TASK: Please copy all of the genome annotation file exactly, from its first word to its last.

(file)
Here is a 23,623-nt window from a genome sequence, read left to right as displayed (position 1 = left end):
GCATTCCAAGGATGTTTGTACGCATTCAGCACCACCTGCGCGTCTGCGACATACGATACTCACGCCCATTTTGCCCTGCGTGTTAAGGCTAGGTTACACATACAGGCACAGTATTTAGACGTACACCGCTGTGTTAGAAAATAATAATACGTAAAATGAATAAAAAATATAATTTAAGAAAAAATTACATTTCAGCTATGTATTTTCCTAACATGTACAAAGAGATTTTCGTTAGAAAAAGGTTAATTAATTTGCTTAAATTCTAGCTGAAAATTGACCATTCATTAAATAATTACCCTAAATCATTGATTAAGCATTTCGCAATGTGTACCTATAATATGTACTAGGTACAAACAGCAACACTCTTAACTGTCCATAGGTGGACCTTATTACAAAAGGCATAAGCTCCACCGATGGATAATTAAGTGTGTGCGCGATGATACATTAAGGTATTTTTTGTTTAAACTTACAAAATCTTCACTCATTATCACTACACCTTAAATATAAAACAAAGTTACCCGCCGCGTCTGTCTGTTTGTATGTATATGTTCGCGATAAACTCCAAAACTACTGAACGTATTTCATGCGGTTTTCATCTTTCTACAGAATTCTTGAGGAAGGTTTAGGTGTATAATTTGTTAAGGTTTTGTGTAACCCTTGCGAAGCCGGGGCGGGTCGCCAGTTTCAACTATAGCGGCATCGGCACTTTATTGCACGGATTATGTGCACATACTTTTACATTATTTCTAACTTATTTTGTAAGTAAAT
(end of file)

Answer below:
Here is a 23,623-nt window from a genome sequence, read left to right as displayed (position 1 = left end):
GCATTCCAAGGATGTTTGTACGCATTCAGCACCACCTGCGCGTCTGCGACATACGATACTCACGCCCATTTTGCCCTGCGTGTTAAGGCTAGGTTACACATACAGGCACAGTATTTAGACGTACACCGCTGTGTTAGAAAATAATAATACGTAAAATGAATAAAAAATATAATTTAAGAAAAAATTACATTTCAGCTATGTATTTTCCTAACATGTACAAAGAGATTTTCGTTAGAAAAAGGTTAATTAATTTGCTTAAATTCTAGCTGAAAATTGACCATTCATTAAATAATTACCCTAAATCATTGATTAAGCATTTCGCAATGTGTACCTATAATATGTACTAGGTACAAACAGCAACACTCTTAACTGTCCATAGGTGGACCTTATTACAAAAGGCATAAGCTCCACCGATGGATAATTAAGTGTGTGCGCGATGATACATTAAGGTATTTTTTGTTTAAACTTACAAAATCTTCACTCATTATCACTACACCTTAAATATAAAACAAAGTTACCCGCCGCGTCTGTCTGTTTGTATGTATATGTTCGCGATAAACTCCAAAACTACTGAACGTATTTCATGCGGTTTTCATCTTTCTACAGAATTCTTGAGGAAGGTTTAGGTGTATAATTTGTTAAGGTTTTGTGTAACCCTTGCGAAGCCGGGGCGGGTCGCCAGTTTCAACTATAGCGGCATCGGCACTTTATTGCACGGATTATGTGCACATACTTTTACATTATTTCTAACTTATTTTGTAAGTAAAT